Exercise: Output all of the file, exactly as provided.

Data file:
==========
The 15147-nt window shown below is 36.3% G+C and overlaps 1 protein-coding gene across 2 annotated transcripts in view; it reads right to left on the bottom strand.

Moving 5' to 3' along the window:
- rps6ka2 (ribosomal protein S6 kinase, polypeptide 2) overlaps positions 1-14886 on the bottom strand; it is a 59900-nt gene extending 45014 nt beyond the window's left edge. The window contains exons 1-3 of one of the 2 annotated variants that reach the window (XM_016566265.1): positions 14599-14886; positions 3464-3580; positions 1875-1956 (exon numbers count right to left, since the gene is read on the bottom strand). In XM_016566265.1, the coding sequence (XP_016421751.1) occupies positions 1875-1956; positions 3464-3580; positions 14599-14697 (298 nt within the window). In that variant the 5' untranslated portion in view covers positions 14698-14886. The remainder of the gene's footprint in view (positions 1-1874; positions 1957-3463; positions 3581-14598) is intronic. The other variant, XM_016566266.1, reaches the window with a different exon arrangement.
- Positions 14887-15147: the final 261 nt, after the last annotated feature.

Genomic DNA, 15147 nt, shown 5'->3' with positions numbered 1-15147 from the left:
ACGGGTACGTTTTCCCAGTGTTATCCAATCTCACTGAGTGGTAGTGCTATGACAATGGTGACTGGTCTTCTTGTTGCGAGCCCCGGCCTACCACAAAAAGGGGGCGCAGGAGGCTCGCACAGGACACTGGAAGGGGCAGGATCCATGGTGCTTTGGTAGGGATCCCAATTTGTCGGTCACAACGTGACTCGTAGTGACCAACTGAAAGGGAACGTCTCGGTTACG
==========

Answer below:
The 15147-nt window shown below is 36.3% G+C and overlaps 1 protein-coding gene across 2 annotated transcripts in view; it reads right to left on the bottom strand.

Moving 5' to 3' along the window:
- rps6ka2 (ribosomal protein S6 kinase, polypeptide 2) overlaps positions 1-14886 on the bottom strand; it is a 59900-nt gene extending 45014 nt beyond the window's left edge. The window contains exons 1-3 of one of the 2 annotated variants that reach the window (XM_016566265.1): positions 14599-14886; positions 3464-3580; positions 1875-1956 (exon numbers count right to left, since the gene is read on the bottom strand). In XM_016566265.1, the coding sequence (XP_016421751.1) occupies positions 1875-1956; positions 3464-3580; positions 14599-14697 (298 nt within the window). In that variant the 5' untranslated portion in view covers positions 14698-14886. The remainder of the gene's footprint in view (positions 1-1874; positions 1957-3463; positions 3581-14598) is intronic. The other variant, XM_016566266.1, reaches the window with a different exon arrangement.
- Positions 14887-15147: the final 261 nt, after the last annotated feature.

Genomic DNA, 15147 nt, shown 5'->3' with positions numbered 1-15147 from the left:
ACGGGTACGTTTTCCCAGTGTTATCCAATCTCACTGAGTGGTAGTGCTATGACAATGGTGACTGGTCTTCTTGTTGCGAGCCCCGGCCTACCACAAAAAGGGGGCGCAGGAGGCTCGCACAGGACACTGGAAGGGGCAGGATCCATGGTGCTTTGGTAGGGATCCCAATTTGTCGGTCACAACGTGACTCGTAGTGACCAACTGAAAGGGAACGTCTCGGTTACG